Helen Benedict is a professor at Columbia University’s Graduate School of Journalism and the author of six novels and five books of nonfiction. Her latest novel, Sand Queen, about two women on opposite sides of the Iraq War, was called “one of this year’s best new novels about war” by NPR’s To the Best of Our Knowledge. The Boston Globe said of it, “This is ‘The Things They Carried’’ for women in Iraq.”
Benedict’s last nonfiction book was The Lonely Soldier: The Private War of Women Serving in Iraq, the research for which informed Sand Queen and her play, The Lonely Soldier Monologues, which was produced in New York to critical acclaim and which she donates to campuses and veteran’s organizations all over the country for educational purposes. It is to be performed at the History Theatre in St. Paul, Minn. for the month of March, 2013.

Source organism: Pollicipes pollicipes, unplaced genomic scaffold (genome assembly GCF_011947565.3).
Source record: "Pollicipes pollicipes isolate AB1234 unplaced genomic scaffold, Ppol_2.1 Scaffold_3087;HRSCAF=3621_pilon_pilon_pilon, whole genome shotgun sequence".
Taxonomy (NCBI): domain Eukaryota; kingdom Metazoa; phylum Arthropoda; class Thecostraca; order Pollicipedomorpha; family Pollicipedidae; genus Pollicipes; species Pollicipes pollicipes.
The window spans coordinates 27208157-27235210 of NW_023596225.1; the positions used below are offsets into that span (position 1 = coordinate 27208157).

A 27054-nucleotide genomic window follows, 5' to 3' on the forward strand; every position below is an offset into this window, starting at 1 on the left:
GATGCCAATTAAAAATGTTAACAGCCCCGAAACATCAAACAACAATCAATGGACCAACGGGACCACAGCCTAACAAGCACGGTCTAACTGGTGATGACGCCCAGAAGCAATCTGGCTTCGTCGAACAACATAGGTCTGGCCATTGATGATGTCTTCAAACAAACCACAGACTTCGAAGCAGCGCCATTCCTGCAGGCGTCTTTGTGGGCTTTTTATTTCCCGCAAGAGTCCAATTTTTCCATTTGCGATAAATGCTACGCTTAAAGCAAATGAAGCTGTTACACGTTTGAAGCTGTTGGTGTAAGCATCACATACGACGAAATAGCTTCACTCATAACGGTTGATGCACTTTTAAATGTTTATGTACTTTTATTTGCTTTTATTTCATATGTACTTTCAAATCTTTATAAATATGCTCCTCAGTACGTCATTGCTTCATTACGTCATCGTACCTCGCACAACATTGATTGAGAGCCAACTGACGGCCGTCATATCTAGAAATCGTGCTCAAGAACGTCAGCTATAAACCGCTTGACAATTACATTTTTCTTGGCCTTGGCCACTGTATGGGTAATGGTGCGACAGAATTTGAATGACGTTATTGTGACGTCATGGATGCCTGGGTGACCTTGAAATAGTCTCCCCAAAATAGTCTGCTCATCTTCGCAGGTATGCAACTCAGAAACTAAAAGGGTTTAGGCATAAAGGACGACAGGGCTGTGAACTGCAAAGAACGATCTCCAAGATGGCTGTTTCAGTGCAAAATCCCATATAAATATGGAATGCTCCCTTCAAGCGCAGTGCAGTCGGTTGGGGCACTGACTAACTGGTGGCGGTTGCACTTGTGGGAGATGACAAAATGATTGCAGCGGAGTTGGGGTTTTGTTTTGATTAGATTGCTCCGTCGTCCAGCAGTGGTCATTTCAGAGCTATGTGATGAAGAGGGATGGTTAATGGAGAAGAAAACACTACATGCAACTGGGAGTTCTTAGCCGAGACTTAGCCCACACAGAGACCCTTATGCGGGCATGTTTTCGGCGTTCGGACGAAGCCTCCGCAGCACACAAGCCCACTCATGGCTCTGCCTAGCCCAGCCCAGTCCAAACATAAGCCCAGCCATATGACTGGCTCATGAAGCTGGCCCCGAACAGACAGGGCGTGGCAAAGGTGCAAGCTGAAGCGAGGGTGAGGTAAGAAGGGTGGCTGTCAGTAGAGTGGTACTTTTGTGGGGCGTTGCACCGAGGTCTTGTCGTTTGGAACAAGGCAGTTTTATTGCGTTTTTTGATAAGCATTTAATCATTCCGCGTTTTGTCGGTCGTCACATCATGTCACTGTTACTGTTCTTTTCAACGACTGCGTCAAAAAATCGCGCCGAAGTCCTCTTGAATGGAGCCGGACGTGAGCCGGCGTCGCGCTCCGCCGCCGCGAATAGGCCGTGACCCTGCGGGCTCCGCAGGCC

In 2013, Benedict was named one of the 21 Leaders for the 21st Century by Women’s eNews in 2013, and has won four awards for her work on women in the military: the Ida B. Wells Award for Bravery in Journalism in 2013; the Exceptional Merit in Media Award from the National Women’s Political Caucus and the Ken Book Award in 2010; and the James Aronson Award for Social Justice Journalism. Benedict’s writings inspired an ongoing class action suit against the Pentagon on behalf of women and men who were sexually assaulted in the military, and also inspired the award-winning documentary The Invisible War, in which she appears. Benedict has testified twice to Congress on behalf of women veterans, consulted for the Women, War & Peace series on PBS in 2011, and is featured in two documentaries on women at war.